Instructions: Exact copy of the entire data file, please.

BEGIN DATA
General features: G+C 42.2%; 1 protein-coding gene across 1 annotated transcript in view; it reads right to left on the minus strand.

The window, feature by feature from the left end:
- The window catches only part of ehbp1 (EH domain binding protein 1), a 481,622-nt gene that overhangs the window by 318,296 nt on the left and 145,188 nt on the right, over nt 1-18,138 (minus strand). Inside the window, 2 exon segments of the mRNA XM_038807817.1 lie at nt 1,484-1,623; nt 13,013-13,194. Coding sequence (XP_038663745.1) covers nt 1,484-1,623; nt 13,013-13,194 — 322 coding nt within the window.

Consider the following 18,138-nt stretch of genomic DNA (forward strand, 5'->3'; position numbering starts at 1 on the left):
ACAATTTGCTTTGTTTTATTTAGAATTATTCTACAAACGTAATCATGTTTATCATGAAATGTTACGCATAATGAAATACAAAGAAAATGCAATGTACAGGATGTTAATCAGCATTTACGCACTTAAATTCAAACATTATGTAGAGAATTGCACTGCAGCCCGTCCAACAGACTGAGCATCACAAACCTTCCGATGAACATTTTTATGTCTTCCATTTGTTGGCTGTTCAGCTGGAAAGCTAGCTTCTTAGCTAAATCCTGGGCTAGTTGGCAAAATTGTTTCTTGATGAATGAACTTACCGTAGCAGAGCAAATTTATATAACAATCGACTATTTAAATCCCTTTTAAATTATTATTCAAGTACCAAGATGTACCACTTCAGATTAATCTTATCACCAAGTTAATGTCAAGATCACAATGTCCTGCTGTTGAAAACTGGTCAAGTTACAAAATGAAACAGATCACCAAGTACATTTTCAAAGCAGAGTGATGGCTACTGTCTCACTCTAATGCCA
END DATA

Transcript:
General features: G+C 42.2%; 1 protein-coding gene across 1 annotated transcript in view; it reads right to left on the minus strand.

The window, feature by feature from the left end:
- The window catches only part of ehbp1 (EH domain binding protein 1), a 481,622-nt gene that overhangs the window by 318,296 nt on the left and 145,188 nt on the right, over nt 1-18,138 (minus strand). Inside the window, 2 exon segments of the mRNA XM_038807817.1 lie at nt 1,484-1,623; nt 13,013-13,194. Coding sequence (XP_038663745.1) covers nt 1,484-1,623; nt 13,013-13,194 — 322 coding nt within the window.

Consider the following 18,138-nt stretch of genomic DNA (forward strand, 5'->3'; position numbering starts at 1 on the left):
ACAATTTGCTTTGTTTTATTTAGAATTATTCTACAAACGTAATCATGTTTATCATGAAATGTTACGCATAATGAAATACAAAGAAAATGCAATGTACAGGATGTTAATCAGCATTTACGCACTTAAATTCAAACATTATGTAGAGAATTGCACTGCAGCCCGTCCAACAGACTGAGCATCACAAACCTTCCGATGAACATTTTTATGTCTTCCATTTGTTGGCTGTTCAGCTGGAAAGCTAGCTTCTTAGCTAAATCCTGGGCTAGTTGGCAAAATTGTTTCTTGATGAATGAACTTACCGTAGCAGAGCAAATTTATATAACAATCGACTATTTAAATCCCTTTTAAATTATTATTCAAGTACCAAGATGTACCACTTCAGATTAATCTTATCACCAAGTTAATGTCAAGATCACAATGTCCTGCTGTTGAAAACTGGTCAAGTTACAAAATGAAACAGATCACCAAGTACATTTTCAAAGCAGAGTGATGGCTACTGTCTCACTCTAATGCCA